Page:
We arrived in Athens after as seamless a journey as possible. It’s a long way from Eureka, and we were glad to have made the hop from the Arcata-Eureka airport to San Francisco on the day before our flight. Our long leg went from San Francisco to Frankfurt, Germany, when I stopped looking at the time, as it didn’t seem to mean much. After whizzing through passport control in Frankfurt, we waited for about an hour and then boarded for Athens. Upon arrival, we collected our bags and walked through an unmanned Customs post. Welcome to Athens. Despite the smooth trip, it still took about 20 hours, from 2:40 pm in San Francisco to 4:30 pm the next day in Athens!
There is a taxi stand at the Eletherio Venizelos Airport, and we made our first minor error there. Always confirm the price before you put the first suitcase in the car! We were very tired, and happy to be on the last leg of our voyage, so we loaded up and got in and then pestered the driver about price. It’s a flat rate, and we’d already been advised not to chip in for tolls or suitcases or anything extra. Still, we paid 45 E rather than the 40 E we heard was the going rate. When I asked “When did the rate go up?” our driver chuckled. Still, we were in a cab on our way to our Airbnb, and it was worth almost anything to be done traveling. We counted ourselves lucky.
One of the difficult points of traveling from the US to Europe is getting communications set up at arrival. There is a moment when your new phone chip hasn’t been activated (or purchased!). If you use your US phone, the international plan has to appear on your phone and function. We decided to get Jonathan a data plan through our US provider, US Mobile, so we’d have a US number this month. I am getting a Greek SIM card, but I don’t have it yet. Arriving at our Airbnb, we had a familiar problem. We’d agreed to contact our host with WhatsApp, but Jonathan’s data plan didn’t seem to work yet. There we were on the doorstep of our building, with instructions to ring the 6th floor apartment, but there were four buzzers. Just as we were about to begin ringing all our neighbors in search of our host, the buzzer woke up and a voice said, “Hello?” It was our host, wondering whether we were arriving.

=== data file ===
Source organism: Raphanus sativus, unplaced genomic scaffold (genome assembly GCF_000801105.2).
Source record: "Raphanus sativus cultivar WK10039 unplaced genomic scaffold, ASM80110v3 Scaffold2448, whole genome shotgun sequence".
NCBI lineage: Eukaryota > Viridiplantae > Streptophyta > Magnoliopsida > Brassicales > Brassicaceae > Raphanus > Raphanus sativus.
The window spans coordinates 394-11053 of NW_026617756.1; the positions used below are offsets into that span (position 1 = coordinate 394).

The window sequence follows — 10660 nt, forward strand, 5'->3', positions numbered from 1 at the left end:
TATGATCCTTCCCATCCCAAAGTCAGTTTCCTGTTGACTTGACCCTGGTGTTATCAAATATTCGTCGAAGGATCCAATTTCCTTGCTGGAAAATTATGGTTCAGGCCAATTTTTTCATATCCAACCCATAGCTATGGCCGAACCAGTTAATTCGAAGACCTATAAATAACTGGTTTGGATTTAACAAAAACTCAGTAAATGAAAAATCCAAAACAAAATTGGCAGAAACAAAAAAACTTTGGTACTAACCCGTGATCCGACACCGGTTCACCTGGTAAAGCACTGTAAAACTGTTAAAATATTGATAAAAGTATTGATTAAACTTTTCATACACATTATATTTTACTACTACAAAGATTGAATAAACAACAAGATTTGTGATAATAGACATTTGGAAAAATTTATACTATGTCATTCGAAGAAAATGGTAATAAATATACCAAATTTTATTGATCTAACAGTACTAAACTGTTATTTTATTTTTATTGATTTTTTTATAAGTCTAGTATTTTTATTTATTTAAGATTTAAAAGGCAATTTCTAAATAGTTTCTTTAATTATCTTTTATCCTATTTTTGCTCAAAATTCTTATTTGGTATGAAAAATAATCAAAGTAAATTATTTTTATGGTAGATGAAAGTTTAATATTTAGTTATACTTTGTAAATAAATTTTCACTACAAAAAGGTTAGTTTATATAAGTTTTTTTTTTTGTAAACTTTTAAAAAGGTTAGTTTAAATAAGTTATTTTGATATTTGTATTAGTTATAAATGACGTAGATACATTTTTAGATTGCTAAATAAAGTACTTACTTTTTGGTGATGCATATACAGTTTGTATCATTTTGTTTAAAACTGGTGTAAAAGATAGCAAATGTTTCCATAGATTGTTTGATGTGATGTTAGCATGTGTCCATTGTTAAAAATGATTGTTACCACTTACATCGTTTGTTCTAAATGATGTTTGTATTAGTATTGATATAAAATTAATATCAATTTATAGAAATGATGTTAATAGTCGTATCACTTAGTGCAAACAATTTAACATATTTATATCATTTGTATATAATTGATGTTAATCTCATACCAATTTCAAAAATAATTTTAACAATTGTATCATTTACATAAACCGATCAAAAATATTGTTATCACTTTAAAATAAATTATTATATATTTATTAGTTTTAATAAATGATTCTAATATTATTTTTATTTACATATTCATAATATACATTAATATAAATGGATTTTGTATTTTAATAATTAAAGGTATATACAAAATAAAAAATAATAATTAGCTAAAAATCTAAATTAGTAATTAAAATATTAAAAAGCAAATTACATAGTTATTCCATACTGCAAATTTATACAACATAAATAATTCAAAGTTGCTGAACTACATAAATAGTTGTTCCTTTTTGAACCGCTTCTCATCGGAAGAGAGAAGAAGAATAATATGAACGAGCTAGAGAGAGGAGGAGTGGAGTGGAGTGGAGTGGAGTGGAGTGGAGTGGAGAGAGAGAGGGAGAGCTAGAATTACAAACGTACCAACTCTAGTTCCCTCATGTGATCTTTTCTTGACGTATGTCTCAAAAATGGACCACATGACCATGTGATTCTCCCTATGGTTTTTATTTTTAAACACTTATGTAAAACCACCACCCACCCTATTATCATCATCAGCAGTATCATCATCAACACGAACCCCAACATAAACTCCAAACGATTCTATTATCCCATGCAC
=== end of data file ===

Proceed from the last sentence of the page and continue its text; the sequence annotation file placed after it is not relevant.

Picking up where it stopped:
We rode the tiny elevator to the 6th floor. We got the grand tour, instructions on heat & AC, stove & oven, keys & doors, trash disposal, and shopping. We can always text our host questions now that we are logged in to the apartment’s wifi. All is well. We sat to decompress while I drank tea. We nibbled a few things and went to bed.
I woke up feeling much better, ready to take a shower, make coffee, and get the new day going. As I began to throw off the covers, Jonathan murmured, “You’re not getting up, are you? It’s 11 o’clock.” I’d only been asleep for two hours. I was startled, but after pondering the flexibility of time for a minute, I turned over and went back to sleep.
The next day, we set out to equip our new home with food before we fell asleep from jet lag. I began to notice our interesting decor from our host’s travels in Afghanistan, Iran, and North Africa. It is wonderful to have such lovely lamps and rugs and furniture around us. When you get a good Airbnb like this one, you get to experience a different environment–we’re borrowing this exotic setting for a while, and enjoying it very much.
2 thoughts on “Athens O’clock–We arrive!”
The photo of inlay is part of a small table top. It could well be from Syria. Many of their things remind me of Morocco, too.
Glad you made it without any problems. I have an inlaid wooden box like the one in your photo bottom right: from Syria.
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